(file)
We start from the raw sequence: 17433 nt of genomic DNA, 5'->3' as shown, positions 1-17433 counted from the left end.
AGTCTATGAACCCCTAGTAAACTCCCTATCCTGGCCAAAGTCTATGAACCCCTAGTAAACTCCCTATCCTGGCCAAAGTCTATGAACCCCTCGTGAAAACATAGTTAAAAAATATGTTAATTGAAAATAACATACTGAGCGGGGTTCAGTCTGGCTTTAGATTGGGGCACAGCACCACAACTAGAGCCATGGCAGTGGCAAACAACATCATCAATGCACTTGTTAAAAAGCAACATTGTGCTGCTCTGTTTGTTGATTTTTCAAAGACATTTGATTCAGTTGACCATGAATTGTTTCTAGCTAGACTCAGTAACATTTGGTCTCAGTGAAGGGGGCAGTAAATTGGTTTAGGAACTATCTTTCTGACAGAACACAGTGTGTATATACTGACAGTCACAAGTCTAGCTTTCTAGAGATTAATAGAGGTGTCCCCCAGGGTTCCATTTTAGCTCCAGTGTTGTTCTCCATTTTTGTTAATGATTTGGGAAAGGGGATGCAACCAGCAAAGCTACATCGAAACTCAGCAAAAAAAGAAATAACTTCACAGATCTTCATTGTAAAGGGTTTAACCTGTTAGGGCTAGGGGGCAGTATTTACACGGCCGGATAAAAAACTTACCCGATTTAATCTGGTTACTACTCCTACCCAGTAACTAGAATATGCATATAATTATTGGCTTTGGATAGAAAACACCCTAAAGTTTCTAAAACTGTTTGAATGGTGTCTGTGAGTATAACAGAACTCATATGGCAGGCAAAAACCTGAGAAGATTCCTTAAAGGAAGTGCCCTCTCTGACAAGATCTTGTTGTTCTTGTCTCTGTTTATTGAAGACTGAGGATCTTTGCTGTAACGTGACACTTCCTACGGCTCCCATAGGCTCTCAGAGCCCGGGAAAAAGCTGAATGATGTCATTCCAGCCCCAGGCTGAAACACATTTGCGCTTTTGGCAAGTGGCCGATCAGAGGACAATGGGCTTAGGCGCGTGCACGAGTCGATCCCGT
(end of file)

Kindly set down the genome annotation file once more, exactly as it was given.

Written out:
We start from the raw sequence: 17433 nt of genomic DNA, 5'->3' as shown, positions 1-17433 counted from the left end.
AGTCTATGAACCCCTAGTAAACTCCCTATCCTGGCCAAAGTCTATGAACCCCTAGTAAACTCCCTATCCTGGCCAAAGTCTATGAACCCCTCGTGAAAACATAGTTAAAAAATATGTTAATTGAAAATAACATACTGAGCGGGGTTCAGTCTGGCTTTAGATTGGGGCACAGCACCACAACTAGAGCCATGGCAGTGGCAAACAACATCATCAATGCACTTGTTAAAAAGCAACATTGTGCTGCTCTGTTTGTTGATTTTTCAAAGACATTTGATTCAGTTGACCATGAATTGTTTCTAGCTAGACTCAGTAACATTTGGTCTCAGTGAAGGGGGCAGTAAATTGGTTTAGGAACTATCTTTCTGACAGAACACAGTGTGTATATACTGACAGTCACAAGTCTAGCTTTCTAGAGATTAATAGAGGTGTCCCCCAGGGTTCCATTTTAGCTCCAGTGTTGTTCTCCATTTTTGTTAATGATTTGGGAAAGGGGATGCAACCAGCAAAGCTACATCGAAACTCAGCAAAAAAAGAAATAACTTCACAGATCTTCATTGTAAAGGGTTTAACCTGTTAGGGCTAGGGGGCAGTATTTACACGGCCGGATAAAAAACTTACCCGATTTAATCTGGTTACTACTCCTACCCAGTAACTAGAATATGCATATAATTATTGGCTTTGGATAGAAAACACCCTAAAGTTTCTAAAACTGTTTGAATGGTGTCTGTGAGTATAACAGAACTCATATGGCAGGCAAAAACCTGAGAAGATTCCTTAAAGGAAGTGCCCTCTCTGACAAGATCTTGTTGTTCTTGTCTCTGTTTATTGAAGACTGAGGATCTTTGCTGTAACGTGACACTTCCTACGGCTCCCATAGGCTCTCAGAGCCCGGGAAAAAGCTGAATGATGTCATTCCAGCCCCAGGCTGAAACACATTTGCGCTTTTGGCAAGTGGCCGATCAGAGGACAATGGGCTTAGGCGCGTGCACGAGTCGATCCCGT